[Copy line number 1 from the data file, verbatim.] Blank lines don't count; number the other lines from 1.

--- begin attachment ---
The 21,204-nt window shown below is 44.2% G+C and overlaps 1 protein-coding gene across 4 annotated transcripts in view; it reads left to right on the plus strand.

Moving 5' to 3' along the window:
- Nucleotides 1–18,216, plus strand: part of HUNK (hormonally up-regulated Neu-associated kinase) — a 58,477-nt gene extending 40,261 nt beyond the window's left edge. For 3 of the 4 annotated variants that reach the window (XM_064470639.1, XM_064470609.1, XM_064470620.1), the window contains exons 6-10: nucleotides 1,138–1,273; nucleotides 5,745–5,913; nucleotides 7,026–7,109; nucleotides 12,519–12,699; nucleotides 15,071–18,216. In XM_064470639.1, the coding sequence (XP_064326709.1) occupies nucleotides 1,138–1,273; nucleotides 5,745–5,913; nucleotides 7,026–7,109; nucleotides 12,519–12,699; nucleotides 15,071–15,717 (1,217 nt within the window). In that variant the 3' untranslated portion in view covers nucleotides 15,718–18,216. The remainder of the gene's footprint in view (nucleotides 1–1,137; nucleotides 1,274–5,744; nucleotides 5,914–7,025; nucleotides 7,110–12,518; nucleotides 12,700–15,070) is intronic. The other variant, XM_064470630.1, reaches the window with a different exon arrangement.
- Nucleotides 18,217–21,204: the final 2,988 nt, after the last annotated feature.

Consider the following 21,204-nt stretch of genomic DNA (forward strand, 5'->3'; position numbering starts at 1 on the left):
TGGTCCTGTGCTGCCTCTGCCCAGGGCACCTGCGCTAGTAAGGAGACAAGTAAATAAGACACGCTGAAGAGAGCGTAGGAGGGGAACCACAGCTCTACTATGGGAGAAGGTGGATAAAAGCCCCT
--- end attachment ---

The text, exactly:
The 21,204-nt window shown below is 44.2% G+C and overlaps 1 protein-coding gene across 4 annotated transcripts in view; it reads left to right on the plus strand.